How much will you need to save by the time you retire in order to spend those years in comfort?
It's a simple question with a not-so-simple answer. However, regardless of whether retirement is just around the corner, or you still have a few decades to prepare, it's one of the most important questions to be asking yourself. If you don't know how much you need to save to live comfortably, it's tough to know whether you're actually ready to retire.
Continue Reading Below
The truth, though, is that too many workers don't even have this question on their radar. In fact, nearly half (41%) of American workers said they have not thought about how much income they'll need each year during retirement, according to a 2018 Gallup poll, and 32% of respondents said they had estimated a number. Only 20% had actually done calculations to come up with a realistic retirement number.
The question, then, is why so many workers are putting their retirement at risk by not calculating their retirement number and creating a savings plan around it. There are a few possible answers, such as the fact that these calculations can be daunting -- especially when you consider the idea that you might need upward of $1 million to make it through retirement.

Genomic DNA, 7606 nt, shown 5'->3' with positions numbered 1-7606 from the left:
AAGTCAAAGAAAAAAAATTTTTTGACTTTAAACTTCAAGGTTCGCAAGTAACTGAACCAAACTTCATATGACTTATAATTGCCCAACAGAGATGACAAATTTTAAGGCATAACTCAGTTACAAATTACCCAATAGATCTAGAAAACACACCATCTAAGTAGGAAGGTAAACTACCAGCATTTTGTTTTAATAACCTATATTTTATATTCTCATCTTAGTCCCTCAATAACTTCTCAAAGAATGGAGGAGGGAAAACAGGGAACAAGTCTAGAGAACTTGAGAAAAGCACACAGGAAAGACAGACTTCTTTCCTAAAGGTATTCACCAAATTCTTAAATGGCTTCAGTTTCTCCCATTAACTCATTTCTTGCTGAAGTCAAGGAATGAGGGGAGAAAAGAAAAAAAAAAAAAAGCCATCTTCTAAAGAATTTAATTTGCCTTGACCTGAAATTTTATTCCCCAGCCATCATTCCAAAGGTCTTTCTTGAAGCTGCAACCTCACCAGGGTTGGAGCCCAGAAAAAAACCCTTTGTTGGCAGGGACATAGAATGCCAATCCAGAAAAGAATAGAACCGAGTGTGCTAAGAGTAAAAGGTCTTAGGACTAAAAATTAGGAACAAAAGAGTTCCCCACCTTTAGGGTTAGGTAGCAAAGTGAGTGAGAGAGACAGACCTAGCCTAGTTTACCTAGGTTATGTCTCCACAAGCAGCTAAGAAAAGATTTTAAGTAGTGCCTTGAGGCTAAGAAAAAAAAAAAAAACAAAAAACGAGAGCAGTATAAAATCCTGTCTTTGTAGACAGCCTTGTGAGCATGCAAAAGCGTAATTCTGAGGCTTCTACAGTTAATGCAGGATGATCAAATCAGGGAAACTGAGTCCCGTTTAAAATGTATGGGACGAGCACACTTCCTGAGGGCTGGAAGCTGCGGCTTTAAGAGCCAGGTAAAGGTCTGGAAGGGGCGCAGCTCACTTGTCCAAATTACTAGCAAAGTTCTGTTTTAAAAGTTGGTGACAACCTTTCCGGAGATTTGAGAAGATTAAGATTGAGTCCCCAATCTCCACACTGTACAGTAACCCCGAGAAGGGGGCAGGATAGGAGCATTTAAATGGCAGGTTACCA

Also, because so many people are behind on their savings, it might be comforting to stick your head in the sand and avoid thinking about lofty retirement goals you might not be able to reach. Finally, some people simply may not know where to start, so it's easier to put off saving until you have more time to figure it out (which, of course, might never happen).
But it's easier than you might think to figure out how much you need to save for retirement and how much you can safely withdraw each year, and then start saving to reach those goals. Even if you're falling behind on saving, it's never too late to get started with a few simple steps.
Step 1: Calculate your retirement number
The first step to creating a retirement plan is figuring out how much you need to save by the time you retire.
The simplest way to get a ballpark estimate is with a retirement calculator. Most of these calculators will let you plug in numbers like your current salary, how much you have in savings, your age, and the age at which you want to retire, and it will spit out a goal you should aim for. While this is a great starting point, it's still just an estimate. Different calculators use different formulas, so your retirement number could vary based on which one you use.